World Middle East 18 Oct 2019 I won’t meet M ...

I won’t meet Mike Pence: Turkish President Recep Tayyip Erdogan

AFP
Published Oct 18, 2019, 1:55 am IST
Updated Oct 18, 2019, 3:03 am IST
US Vice-President Mike Pence in Ankara to secure ceasefire and halt Syria offensive.
Vice President Mike Pence and Secretary of State Mike Pompeo shake hands as they arrive at Andrews Air Force Base, to depart en route to Turkey.(Photo: AP)
 Vice President Mike Pence and Secretary of State Mike Pompeo shake hands as they arrive at Andrews Air Force Base, to depart en route to Turkey.(Photo: AP)

Ankara: Turkish President Recep Tayyip Erdogan said on Thursday he would not meet with US vice president Mike Pence during his visit to Ankara to discuss Turkey’s military operation in Syria.

“I am standing tall. I will not meet with them,” he told Sky News, referring to Pence and Secretary of State Mike Pompeo. They will meet with their counterparts. I will speak when Trump comes,” he said.

 

Meanwhile, US vice president Mike Pence arrived in Turkey on Thursday in a bid to secure a ceasefire to halt the Turkish offensive in Syria.

Secretary of State Mike Pompeo arrived earlier on a separate plane. They are due to meet with Recep Tayyip Erdogan.

The visit comes a day after Erdogan firmly ruled out any negotiations with Kurdish militants in Syria, saying their only option was to lay down arms and retreat.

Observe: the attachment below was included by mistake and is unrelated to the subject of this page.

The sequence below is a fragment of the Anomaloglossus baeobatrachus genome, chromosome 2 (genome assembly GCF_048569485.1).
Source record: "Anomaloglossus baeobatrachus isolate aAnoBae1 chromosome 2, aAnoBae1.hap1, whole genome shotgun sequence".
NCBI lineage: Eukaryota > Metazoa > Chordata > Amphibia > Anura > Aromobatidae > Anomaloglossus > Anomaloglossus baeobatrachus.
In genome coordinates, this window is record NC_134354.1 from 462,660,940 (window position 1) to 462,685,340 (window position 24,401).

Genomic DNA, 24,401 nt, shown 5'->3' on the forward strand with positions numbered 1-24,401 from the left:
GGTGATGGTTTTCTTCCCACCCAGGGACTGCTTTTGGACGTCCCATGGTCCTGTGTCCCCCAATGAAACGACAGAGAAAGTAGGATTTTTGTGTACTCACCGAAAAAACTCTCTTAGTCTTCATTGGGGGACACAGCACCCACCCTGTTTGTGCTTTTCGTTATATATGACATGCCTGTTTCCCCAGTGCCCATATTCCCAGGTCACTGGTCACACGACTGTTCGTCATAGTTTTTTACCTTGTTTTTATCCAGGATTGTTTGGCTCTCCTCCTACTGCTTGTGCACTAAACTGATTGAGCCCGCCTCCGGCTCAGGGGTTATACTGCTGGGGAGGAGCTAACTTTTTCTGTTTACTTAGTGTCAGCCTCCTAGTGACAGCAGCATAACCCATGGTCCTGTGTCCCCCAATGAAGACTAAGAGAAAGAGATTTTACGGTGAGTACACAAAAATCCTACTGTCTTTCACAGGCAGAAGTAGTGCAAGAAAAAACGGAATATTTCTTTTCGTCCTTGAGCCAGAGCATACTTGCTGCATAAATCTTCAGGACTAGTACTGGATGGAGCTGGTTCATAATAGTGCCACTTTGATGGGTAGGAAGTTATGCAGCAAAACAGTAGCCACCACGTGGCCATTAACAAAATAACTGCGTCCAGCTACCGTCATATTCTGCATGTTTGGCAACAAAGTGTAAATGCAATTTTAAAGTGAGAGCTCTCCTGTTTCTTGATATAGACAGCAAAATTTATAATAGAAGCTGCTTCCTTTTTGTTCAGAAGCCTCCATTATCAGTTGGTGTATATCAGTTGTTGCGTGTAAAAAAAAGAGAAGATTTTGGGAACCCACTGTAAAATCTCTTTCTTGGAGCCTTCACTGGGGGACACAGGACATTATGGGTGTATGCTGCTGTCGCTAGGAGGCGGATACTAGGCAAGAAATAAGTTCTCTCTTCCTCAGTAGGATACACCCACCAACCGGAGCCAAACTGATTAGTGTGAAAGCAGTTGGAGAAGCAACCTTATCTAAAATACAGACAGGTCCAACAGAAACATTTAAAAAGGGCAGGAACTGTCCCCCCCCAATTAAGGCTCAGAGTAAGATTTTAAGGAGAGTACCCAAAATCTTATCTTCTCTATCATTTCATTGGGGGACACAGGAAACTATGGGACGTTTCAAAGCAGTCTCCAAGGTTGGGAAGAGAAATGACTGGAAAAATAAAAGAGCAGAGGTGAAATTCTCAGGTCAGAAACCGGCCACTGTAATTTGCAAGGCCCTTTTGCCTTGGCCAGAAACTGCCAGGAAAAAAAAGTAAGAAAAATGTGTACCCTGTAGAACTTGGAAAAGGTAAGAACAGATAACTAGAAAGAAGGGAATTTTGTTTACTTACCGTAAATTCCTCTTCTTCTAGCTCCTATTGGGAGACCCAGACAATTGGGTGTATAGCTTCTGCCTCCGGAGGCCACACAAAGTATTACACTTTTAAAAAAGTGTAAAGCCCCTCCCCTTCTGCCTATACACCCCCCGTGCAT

The United States has demanded a ceasefire in Turkey’s more than week-old operation in northern Syria. The President of the United states, Donald Trump, facing with mounting criticism over the abrupt pullout of US troops, has denied he gave Erdogan a “green light” to launch the offensive. President Recep Tayyip Erdogan vowed on Wednesday that Turkey's operation — which has been facilitated by the withdrawal of US troops from northern Syria — would continue.Kurdish forces struck a desperate deal with Damascus and stepped aside to allow Syrian regime troops and allied Russian soldiers enter the border town of Kobane.

Kobane is a highly symbolic town for Syria’s Kurds, whose forces had in 2015 wrested it from the Islamic State (IS) group in an epic battle backed by the US-led coalition.

The Turkish operation, now in its second week, has triggered a flurry of diplomacy among major powers.

Meanwhile, Iraq's foreign minister said that Iraq will only take back its own citizens and their families who fought with the Islamic State group in Syria, not those from other countries.  

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